This is important for obvious practical reasons: lots of important things for daily life, from funding schools, to running police departments, to the availability of jobs and financial services, tend to be very local. Segregated cities will then end up with much more variation between what different ethnic groups experience -- separate, but generally not equal, worlds -- while integrated cities are more like a single population.
From a practical perspective, this suggests a good measure of how important policies are to "unify" a city. In a highly segregated city, for example, it may be far more important to ensure that critical resources aren't too local, e.g. by having schools and police run at the city or region level rather than at the neighborhood level, whereas in more integrated cities, the benefits of increased locality may outweigh the costs.
Of course, this study only looked at one aspect of diversity, ethnicity measured using the five-category Census model. If we were to add finer resolution into this (e.g., identifying large immigrant groups as separate populations) or look at other variables (e.g., wealth), we might find far richer results. I suspect that adding wealth, for example, would change the result that "Eastern cities are more segregated than Western ones" into "Eastern cities are more segregated by race than Western ones." The study of the relationship between racial and financial segregation, and the scales of these segregation types in different parts of the country, would likely be extremely interesting.
h/t for the link.
I recently returned from a short field trip to the St. Francis Mountains area of SE MO with 11 students. At the Silvermines area along the St. Francis river, one of the students (and also my nephew!) found this small metallic mineral in the old dump pile. This especially metallic, shiny mineral is galena, a lead sulfide mineral that is often mined for lead. It is easy to identify because of its highly metallic luster, silver color, and cubic shape. Here the galena is found as one of the minerals within a ~1.4 Ga Precambrian granite. The mine operated beginning in the late-1870s, and closed down in 1946. The mine was not established because of the lead, but because the galena here also contains silver, a much more valuable metal. Silver is 'argentum' in Latin, chemical symbol Ag, and the term "argentiferous" indicates that the galena contains a significant amount of silver. A South American country is named after this element.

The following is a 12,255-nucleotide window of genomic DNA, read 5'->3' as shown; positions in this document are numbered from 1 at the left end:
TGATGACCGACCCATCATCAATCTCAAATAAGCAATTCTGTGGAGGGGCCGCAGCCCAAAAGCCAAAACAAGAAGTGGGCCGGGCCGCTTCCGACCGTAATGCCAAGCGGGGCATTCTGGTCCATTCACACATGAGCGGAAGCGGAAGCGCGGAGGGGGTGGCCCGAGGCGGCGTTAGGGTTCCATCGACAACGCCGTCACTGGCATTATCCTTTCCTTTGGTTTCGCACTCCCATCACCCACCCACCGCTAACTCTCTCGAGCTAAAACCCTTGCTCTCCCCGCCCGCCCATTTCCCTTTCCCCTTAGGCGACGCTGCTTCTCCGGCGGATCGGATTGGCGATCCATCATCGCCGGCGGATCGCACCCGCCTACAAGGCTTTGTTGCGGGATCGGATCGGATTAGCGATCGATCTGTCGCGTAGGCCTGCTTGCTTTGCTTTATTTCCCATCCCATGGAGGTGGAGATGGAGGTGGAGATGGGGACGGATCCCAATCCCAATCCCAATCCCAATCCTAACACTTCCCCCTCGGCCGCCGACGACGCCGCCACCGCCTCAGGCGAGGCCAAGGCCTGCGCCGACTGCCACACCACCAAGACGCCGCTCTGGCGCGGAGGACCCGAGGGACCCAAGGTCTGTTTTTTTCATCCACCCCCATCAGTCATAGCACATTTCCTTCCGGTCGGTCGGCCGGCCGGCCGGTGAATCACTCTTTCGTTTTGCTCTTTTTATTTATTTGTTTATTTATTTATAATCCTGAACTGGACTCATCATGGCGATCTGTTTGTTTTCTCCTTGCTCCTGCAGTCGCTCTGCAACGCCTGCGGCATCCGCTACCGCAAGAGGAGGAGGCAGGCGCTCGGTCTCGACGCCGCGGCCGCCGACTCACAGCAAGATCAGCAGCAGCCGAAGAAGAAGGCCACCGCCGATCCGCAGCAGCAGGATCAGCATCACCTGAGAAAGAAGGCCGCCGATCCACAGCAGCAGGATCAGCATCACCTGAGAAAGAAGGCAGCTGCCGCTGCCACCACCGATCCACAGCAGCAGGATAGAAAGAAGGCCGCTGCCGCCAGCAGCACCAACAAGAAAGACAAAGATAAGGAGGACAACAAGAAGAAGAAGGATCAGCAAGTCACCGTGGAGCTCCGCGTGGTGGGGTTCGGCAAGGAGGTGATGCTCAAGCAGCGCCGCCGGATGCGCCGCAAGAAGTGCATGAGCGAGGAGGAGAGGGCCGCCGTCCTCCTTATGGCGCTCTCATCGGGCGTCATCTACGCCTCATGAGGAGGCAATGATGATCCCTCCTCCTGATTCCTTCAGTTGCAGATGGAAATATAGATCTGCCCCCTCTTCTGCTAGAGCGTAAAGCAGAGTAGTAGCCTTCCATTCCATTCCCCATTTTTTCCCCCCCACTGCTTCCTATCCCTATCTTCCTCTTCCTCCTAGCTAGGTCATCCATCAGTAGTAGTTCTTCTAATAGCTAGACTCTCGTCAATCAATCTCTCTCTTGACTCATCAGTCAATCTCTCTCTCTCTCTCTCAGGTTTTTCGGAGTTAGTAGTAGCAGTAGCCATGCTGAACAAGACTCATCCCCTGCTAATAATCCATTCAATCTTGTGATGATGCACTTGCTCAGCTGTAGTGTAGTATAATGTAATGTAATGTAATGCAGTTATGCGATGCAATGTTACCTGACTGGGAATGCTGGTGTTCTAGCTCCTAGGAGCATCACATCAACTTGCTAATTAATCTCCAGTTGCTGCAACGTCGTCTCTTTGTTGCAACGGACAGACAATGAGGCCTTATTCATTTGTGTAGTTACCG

#MineralMonday #MacroMonday #GeoPhotography
Here are 5 different trilobites from , seen in the Life Through Time exhibit. Trilobites are an entire class of organisms - like mammals, birds, or insects. They are entirely extinct, however, known only from the fossil record. They flourished in the Cambrian Period (~520 Ma) and nearly all went extinct in the Devonian (~375 Ma), but one group of them survived until the Permian (~250 Ma). There are ~17,000 known species spanning that time period of ~270 million years, and as such, they were quite successful. They are arthropods, meaning they belong in the same general group as other invertebrates - having an exoskeleton, numerous legs, and a segmented body. The lived in the oceans under water, mostly crawling around on the floors of continental seas.
#paleontology #fossils #geology #Geophotography #FossilFriday
& don't you think all matter is the same age ?
Do all the Layers next to the trees on polystrate Fossils date the same per each individual Layer ?
o you have any Idea what the Earths crust minerals would have dated the day after God created them or Adam ?
(I couldn't find your picture section)
we have 9-Archaeopteryx
we have approx. 30-T-rexes
The 30-t-rexes are metamorphically within what, 100,000yrs within each other ?
Yet against all odds, 30 found at the same "Stage" & how many 100,000yr stages prior, 48,000+ ???
So mathematically, should we not have random various staged sub-evolved T-rexes of approx. 48,000,000 or more & I think theres two Jokers so alike they're prolly just like a different bread, no more or less evolved than the 30
We have this handy fusion reactor in the sky. You don't have to do anything, it just works. Shows up everyday and produces ridiculous amounts of power.
#energy #climatechange #Powerwall